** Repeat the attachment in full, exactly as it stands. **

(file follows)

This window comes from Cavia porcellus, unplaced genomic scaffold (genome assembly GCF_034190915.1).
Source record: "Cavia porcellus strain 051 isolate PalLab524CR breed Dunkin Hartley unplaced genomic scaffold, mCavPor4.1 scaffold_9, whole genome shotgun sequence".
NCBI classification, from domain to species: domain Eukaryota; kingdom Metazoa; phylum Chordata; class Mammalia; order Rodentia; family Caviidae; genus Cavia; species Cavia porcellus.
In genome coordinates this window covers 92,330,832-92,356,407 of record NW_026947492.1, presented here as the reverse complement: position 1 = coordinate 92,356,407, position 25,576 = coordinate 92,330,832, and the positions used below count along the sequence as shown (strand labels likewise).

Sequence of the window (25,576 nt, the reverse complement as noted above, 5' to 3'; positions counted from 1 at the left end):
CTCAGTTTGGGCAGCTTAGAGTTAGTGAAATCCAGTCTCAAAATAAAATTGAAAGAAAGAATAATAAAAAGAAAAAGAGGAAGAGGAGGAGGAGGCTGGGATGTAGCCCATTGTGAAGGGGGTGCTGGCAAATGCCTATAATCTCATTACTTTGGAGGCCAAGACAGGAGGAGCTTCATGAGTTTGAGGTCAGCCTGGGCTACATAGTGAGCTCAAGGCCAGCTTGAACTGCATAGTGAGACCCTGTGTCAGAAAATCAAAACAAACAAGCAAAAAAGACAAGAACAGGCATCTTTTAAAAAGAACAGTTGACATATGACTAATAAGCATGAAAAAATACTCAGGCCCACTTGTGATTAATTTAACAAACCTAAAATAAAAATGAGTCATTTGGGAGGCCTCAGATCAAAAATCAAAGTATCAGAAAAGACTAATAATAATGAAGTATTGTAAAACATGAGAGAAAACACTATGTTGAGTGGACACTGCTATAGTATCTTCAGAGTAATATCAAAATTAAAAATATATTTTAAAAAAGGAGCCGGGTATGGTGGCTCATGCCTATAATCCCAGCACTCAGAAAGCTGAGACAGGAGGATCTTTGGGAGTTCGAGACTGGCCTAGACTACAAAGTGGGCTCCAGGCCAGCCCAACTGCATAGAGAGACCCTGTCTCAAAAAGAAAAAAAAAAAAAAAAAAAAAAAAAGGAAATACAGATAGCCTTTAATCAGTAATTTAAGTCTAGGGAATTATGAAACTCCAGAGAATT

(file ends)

This window comes from Cavia porcellus, unplaced genomic scaffold (genome assembly GCF_034190915.1).
Source record: "Cavia porcellus strain 051 isolate PalLab524CR breed Dunkin Hartley unplaced genomic scaffold, mCavPor4.1 scaffold_9, whole genome shotgun sequence".
NCBI classification, from domain to species: domain Eukaryota; kingdom Metazoa; phylum Chordata; class Mammalia; order Rodentia; family Caviidae; genus Cavia; species Cavia porcellus.
In genome coordinates this window covers 92,330,832-92,356,407 of record NW_026947492.1, presented here as the reverse complement: position 1 = coordinate 92,356,407, position 25,576 = coordinate 92,330,832, and the positions used below count along the sequence as shown (strand labels likewise).

Sequence of the window (25,576 nt, the reverse complement as noted above, 5' to 3'; positions counted from 1 at the left end):
CTCAGTTTGGGCAGCTTAGAGTTAGTGAAATCCAGTCTCAAAATAAAATTGAAAGAAAGAATAATAAAAAGAAAAAGAGGAAGAGGAGGAGGAGGCTGGGATGTAGCCCATTGTGAAGGGGGTGCTGGCAAATGCCTATAATCTCATTACTTTGGAGGCCAAGACAGGAGGAGCTTCATGAGTTTGAGGTCAGCCTGGGCTACATAGTGAGCTCAAGGCCAGCTTGAACTGCATAGTGAGACCCTGTGTCAGAAAATCAAAACAAACAAGCAAAAAAGACAAGAACAGGCATCTTTTAAAAAGAACAGTTGACATATGACTAATAAGCATGAAAAAATACTCAGGCCCACTTGTGATTAATTTAACAAACCTAAAATAAAAATGAGTCATTTGGGAGGCCTCAGATCAAAAATCAAAGTATCAGAAAAGACTAATAATAATGAAGTATTGTAAAACATGAGAGAAAACACTATGTTGAGTGGACACTGCTATAGTATCTTCAGAGTAATATCAAAATTAAAAATATATTTTAAAAAAGGAGCCGGGTATGGTGGCTCATGCCTATAATCCCAGCACTCAGAAAGCTGAGACAGGAGGATCTTTGGGAGTTCGAGACTGGCCTAGACTACAAAGTGGGCTCCAGGCCAGCCCAACTGCATAGAGAGACCCTGTCTCAAAAAGAAAAAAAAAAAAAAAAAAAAAAAAAGGAAATACAGATAGCCTTTAATCAGTAATTTAAGTCTAGGGAATTATGAAACTCCAGAGAATT